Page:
Hospitality company, Airbnb is set to close its operations in China. According to CNBC news, the company intends to officially announce this to its employees on Tuesday the 24th of May.
The company has faced serious competition since its launch in China in 2016. AirBnB co-founder, Nathan Blecharczyk stated that despite efforts made in local branding, China has accounted for approximately 1% of revenue on the platform in the last few years.
Outbound travel from Chinese travels seems like a bigger opportunity for the hospitality giant and CNBC reports that the company would refocus on providing listings for Chinese travellers going abroad.
There are however speculations that strongly state that Airbnb will maintain an office in Beijing with its hundreds of employees.
How Airbnb shares are doing
In the light of its proposed closure of operations in China, the shares of the company have fallen more than 30% this year amid a broader selloff in tech stocks. Despite this, however, it is still trading well above its 2020 IPO price of $68.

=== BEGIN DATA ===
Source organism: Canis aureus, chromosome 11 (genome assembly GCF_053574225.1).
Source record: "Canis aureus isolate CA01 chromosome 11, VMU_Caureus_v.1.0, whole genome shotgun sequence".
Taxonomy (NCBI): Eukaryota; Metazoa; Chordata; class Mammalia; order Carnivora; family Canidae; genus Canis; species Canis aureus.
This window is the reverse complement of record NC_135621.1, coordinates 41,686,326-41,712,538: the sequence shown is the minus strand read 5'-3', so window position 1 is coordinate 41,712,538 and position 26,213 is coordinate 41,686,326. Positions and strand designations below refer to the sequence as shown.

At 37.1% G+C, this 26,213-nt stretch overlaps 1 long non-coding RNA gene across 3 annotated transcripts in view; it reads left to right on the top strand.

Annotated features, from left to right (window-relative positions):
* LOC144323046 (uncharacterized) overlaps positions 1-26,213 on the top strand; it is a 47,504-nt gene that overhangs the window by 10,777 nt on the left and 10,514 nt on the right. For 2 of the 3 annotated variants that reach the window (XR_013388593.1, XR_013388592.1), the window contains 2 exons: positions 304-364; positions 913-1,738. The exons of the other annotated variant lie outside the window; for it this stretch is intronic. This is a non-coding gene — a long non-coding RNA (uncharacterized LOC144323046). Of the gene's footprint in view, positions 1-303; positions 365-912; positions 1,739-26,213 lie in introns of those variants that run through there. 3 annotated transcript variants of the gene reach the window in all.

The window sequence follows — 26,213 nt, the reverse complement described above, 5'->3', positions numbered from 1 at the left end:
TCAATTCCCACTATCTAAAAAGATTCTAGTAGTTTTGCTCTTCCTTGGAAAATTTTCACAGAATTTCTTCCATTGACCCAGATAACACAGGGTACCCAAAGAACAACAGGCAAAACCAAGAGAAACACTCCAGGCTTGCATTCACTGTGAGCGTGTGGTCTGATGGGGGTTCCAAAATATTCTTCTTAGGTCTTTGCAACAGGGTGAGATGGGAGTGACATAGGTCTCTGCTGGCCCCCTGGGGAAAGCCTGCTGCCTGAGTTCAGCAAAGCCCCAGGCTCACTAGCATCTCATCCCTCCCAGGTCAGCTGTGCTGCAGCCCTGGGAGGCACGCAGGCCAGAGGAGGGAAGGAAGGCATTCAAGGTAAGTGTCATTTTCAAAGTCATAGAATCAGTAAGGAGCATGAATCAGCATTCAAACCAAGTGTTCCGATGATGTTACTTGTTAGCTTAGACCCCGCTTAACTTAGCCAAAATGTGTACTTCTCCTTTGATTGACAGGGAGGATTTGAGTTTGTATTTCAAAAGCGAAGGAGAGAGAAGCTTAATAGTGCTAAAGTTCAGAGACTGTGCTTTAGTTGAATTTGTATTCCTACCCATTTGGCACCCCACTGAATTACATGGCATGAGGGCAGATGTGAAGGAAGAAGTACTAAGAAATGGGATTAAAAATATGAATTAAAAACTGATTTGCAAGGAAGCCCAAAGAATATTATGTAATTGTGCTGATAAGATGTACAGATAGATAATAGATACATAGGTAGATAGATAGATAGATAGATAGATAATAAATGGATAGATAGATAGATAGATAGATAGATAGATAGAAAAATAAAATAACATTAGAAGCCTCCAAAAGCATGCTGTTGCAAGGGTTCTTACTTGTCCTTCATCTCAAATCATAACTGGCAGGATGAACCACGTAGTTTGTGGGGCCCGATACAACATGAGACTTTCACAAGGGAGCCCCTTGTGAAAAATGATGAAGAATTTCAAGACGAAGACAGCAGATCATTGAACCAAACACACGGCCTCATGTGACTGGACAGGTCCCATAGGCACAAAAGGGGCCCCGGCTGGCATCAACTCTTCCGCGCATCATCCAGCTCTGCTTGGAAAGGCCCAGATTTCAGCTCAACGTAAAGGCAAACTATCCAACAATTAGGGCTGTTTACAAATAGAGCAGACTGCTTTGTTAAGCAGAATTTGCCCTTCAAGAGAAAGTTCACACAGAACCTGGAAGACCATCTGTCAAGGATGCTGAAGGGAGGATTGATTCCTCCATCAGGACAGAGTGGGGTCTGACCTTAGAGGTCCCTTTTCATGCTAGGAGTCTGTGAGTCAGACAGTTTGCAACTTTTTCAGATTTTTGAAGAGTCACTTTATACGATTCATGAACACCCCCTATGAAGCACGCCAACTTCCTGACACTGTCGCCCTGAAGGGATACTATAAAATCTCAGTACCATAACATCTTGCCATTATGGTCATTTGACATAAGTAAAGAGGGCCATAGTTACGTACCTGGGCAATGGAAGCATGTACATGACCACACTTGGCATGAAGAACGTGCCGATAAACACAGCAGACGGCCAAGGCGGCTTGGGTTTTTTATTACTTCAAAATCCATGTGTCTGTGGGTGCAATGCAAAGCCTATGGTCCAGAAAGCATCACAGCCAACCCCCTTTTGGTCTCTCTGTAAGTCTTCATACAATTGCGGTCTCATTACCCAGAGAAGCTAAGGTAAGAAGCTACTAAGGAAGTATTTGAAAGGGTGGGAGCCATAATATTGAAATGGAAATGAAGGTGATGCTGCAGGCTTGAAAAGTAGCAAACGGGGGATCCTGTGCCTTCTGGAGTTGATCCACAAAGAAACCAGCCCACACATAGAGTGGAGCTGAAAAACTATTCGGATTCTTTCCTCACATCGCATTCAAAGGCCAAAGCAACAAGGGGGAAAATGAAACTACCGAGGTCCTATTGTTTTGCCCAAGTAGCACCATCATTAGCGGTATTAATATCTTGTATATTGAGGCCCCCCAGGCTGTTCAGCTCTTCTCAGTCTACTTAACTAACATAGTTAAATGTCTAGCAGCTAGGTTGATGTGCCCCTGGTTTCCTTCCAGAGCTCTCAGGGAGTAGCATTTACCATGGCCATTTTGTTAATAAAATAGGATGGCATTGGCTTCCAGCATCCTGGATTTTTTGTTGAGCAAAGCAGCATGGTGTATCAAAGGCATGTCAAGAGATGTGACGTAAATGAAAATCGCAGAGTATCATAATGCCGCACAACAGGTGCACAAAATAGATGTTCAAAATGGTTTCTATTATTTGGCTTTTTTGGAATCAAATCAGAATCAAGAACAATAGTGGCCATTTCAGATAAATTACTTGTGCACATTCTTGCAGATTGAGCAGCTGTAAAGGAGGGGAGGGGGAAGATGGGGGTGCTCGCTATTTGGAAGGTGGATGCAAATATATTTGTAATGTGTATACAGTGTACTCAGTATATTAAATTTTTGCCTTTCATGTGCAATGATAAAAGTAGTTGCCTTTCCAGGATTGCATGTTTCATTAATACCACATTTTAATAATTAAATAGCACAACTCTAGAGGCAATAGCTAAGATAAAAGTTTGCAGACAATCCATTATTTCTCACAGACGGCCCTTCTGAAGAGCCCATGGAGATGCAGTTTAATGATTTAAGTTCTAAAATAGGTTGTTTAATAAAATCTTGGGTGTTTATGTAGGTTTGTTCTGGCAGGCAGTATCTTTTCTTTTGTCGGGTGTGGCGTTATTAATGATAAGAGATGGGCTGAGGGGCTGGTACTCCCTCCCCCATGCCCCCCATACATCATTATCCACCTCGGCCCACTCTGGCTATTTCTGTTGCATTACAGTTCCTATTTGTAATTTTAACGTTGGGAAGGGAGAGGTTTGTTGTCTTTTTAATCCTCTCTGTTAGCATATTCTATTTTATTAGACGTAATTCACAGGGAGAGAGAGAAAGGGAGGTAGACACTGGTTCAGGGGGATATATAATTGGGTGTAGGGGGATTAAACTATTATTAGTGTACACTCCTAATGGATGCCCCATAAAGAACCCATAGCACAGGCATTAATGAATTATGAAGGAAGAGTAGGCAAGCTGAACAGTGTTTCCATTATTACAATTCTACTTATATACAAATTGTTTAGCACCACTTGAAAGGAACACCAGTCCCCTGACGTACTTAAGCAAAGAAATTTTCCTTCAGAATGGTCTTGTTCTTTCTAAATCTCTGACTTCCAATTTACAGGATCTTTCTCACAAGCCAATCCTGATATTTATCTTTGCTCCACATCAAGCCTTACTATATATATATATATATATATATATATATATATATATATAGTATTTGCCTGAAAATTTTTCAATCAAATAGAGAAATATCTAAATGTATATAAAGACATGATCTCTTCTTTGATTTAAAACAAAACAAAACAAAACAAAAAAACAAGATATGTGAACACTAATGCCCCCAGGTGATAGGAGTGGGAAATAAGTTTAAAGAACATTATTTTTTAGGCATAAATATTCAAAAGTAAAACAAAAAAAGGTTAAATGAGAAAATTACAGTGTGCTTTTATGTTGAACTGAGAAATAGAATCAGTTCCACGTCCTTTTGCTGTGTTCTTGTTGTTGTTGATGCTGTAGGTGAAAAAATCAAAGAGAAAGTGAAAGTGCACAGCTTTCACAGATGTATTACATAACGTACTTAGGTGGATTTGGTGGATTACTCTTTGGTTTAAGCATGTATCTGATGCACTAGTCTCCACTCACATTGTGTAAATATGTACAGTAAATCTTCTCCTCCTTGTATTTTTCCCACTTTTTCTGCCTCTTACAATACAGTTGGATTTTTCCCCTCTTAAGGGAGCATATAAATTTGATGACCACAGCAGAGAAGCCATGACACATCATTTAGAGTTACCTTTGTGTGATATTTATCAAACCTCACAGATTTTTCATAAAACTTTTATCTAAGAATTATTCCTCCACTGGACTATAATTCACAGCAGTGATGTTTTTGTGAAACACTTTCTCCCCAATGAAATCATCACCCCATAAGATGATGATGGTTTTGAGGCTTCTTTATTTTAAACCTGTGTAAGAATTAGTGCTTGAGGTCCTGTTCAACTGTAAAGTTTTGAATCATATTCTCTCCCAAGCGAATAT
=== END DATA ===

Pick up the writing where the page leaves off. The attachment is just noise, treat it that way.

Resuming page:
- Airbnb struggled like most hospitality companies in the early days of the covid pandemic, laying off about 25% of its staff in May 2020, and then going public in November of the same year.
- In its IPO prospectus, the company mentioned that hosts in China used a separate cleaning program to prevent covid transmission than the uniform five-step cleaning process it implemented in the rest of the world.
- After the pandemic however, business recovered as people began to travel and move around again but the platform in China has had the hardest time recovering as the country has locked down periodically to fight the waves of infection that hit it.
What you should know
- Observing the way the Chinese government handles foreign investments there is sure to be strong competition for AirBnB in China.
- This in addition to the periodic lockdowns imposed by the government is sure to greatly affect a business like AirBnB, lead to very low financial returns and very likely trigger the need to shut down operations.